What a Case Study Reveals: Facing the New Challenge and Learning the Basics in Second Language Acquisition

Nan Li; Mitchell, Yvonne; Howard, Courtney
January 2011
National Teacher Education Journal;Winter2011, Vol. 4 Issue 1, p25
Academic Journal
Case Study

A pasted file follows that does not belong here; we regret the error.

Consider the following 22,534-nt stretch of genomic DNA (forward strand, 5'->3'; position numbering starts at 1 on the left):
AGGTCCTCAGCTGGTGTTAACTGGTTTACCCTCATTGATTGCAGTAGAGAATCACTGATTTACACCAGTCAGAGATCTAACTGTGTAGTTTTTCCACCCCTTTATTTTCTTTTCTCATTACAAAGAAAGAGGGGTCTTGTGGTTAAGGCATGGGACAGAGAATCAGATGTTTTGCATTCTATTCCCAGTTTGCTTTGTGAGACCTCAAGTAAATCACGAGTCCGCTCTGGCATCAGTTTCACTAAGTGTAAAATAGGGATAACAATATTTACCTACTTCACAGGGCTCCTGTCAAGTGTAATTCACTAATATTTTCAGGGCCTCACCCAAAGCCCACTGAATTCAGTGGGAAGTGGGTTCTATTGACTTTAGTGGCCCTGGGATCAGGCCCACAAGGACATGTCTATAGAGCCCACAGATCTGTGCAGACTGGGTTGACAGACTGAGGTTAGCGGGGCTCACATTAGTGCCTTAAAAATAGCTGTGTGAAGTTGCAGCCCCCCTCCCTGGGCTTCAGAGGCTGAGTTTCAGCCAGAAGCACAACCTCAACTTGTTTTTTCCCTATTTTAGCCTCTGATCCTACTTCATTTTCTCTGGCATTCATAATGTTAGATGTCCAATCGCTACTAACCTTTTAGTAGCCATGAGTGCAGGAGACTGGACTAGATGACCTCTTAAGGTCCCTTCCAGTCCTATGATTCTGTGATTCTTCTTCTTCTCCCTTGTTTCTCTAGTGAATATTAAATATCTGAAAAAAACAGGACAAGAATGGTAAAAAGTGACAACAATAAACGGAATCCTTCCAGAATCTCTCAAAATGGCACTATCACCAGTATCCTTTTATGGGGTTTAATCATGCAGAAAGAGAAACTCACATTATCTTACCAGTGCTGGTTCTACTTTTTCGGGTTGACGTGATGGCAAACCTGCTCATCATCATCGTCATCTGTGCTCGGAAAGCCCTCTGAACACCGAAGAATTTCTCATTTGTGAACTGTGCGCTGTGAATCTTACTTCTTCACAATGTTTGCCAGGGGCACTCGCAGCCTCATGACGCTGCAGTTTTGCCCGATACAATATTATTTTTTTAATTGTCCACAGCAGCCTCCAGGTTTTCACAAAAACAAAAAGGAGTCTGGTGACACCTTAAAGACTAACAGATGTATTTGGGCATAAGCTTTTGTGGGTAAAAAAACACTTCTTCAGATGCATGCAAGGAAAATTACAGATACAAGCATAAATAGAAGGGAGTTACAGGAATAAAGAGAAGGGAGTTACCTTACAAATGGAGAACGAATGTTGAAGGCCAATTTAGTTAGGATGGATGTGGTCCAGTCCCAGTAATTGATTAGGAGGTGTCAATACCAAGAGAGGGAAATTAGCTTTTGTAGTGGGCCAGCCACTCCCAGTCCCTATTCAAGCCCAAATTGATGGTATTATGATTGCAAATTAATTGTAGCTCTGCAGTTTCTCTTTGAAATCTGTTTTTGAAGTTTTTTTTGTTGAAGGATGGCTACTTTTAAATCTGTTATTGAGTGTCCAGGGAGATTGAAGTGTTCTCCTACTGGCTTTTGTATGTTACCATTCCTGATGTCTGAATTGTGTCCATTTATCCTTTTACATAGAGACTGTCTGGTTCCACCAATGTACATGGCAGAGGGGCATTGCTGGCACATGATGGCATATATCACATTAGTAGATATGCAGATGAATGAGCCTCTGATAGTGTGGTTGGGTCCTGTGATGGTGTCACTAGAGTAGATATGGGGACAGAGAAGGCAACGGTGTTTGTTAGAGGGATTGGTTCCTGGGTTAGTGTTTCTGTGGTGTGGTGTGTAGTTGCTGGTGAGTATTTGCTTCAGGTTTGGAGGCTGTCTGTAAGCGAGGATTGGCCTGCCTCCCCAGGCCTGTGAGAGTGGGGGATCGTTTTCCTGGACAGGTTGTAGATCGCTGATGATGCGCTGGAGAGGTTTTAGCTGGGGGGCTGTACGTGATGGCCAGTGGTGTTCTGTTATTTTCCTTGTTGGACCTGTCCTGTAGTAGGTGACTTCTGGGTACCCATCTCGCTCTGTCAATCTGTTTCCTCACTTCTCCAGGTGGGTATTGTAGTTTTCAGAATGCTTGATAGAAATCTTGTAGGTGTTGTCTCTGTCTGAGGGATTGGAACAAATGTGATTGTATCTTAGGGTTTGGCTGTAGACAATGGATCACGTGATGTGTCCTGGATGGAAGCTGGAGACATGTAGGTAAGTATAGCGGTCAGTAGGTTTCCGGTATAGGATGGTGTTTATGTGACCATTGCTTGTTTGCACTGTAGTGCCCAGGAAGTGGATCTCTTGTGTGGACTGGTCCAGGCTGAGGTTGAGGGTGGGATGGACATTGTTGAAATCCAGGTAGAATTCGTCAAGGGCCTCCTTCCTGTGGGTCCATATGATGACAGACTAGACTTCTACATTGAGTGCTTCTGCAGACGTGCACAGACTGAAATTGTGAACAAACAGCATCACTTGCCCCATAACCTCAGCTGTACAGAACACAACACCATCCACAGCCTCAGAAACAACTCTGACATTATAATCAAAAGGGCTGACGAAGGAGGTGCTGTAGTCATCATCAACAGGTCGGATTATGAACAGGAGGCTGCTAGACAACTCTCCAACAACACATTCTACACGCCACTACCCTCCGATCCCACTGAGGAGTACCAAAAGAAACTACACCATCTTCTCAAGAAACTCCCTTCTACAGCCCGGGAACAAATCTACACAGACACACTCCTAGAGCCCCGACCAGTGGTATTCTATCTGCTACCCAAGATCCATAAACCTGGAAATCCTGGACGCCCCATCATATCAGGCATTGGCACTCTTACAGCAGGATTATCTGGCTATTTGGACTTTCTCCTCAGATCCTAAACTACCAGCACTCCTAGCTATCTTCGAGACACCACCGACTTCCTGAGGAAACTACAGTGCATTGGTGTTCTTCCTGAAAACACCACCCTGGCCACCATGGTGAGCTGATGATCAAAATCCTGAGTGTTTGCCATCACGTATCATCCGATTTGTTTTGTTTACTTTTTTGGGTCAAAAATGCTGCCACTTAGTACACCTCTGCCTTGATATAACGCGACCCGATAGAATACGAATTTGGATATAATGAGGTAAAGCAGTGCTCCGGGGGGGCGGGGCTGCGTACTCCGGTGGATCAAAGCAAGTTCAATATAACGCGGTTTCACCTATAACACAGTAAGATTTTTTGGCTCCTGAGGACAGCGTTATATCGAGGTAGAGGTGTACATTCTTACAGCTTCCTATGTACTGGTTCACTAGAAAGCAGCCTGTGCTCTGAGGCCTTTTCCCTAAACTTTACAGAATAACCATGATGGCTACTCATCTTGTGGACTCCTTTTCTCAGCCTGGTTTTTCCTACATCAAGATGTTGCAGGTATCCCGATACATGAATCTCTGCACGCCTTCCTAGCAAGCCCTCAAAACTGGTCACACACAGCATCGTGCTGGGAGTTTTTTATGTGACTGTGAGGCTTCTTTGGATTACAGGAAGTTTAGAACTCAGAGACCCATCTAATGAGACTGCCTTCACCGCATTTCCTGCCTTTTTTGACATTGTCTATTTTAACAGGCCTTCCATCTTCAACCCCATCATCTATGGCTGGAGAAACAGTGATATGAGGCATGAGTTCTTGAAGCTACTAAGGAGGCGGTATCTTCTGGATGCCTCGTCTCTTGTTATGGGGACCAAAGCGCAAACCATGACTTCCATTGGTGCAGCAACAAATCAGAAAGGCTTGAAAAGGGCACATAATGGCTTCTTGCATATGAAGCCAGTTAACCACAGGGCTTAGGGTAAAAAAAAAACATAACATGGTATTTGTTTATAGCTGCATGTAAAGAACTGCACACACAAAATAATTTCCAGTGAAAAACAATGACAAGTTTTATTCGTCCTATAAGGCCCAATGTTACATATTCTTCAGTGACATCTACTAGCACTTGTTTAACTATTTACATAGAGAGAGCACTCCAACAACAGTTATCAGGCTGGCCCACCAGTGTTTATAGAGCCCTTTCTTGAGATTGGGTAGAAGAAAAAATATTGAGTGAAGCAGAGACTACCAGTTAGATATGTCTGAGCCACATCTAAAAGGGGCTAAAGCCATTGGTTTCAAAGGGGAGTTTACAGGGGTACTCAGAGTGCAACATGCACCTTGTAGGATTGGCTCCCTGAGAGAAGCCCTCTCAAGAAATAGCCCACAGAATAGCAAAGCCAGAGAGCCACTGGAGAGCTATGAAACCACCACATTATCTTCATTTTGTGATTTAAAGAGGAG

The fastest growing segment of the school population in the United States is currently the English Language Learners (ELLs). From 1995 to 2005, the general school population growth in the United States was only 12 percent, but the population growth among the ELLs was 105 percent (NCES, 2009). Other data reveals that 5.1 million or 10.5 percent of the U.S. school population are the ELL students (NCLRC, 2008). Although most ELLs are coming from non-European countries, the teachers in the United States are mainly from Caucasian backgrounds. This creates a mismatch between the backgrounds of the students and that of the teachers. As the ELL school population is growing in size and variety, both the teachers and the students are confronted with the new challenge of providing quality teaching and learning and engaging these students to fully participate in academics so that they can graduate and become productive members of society. In order to meet their learning needs, it is important that teachers acquire the basics in applying second language acquisition theories to be able to understand this learning process and seek improved teaching practices. This case-study provided an epitome of the learning experiences of the ELL students who were experiencing the transition from a non-English to an English-only school environment. When analyzing the case scenario, we combine the discussion with L2 acquisition theories and provide suggestions for teachers.


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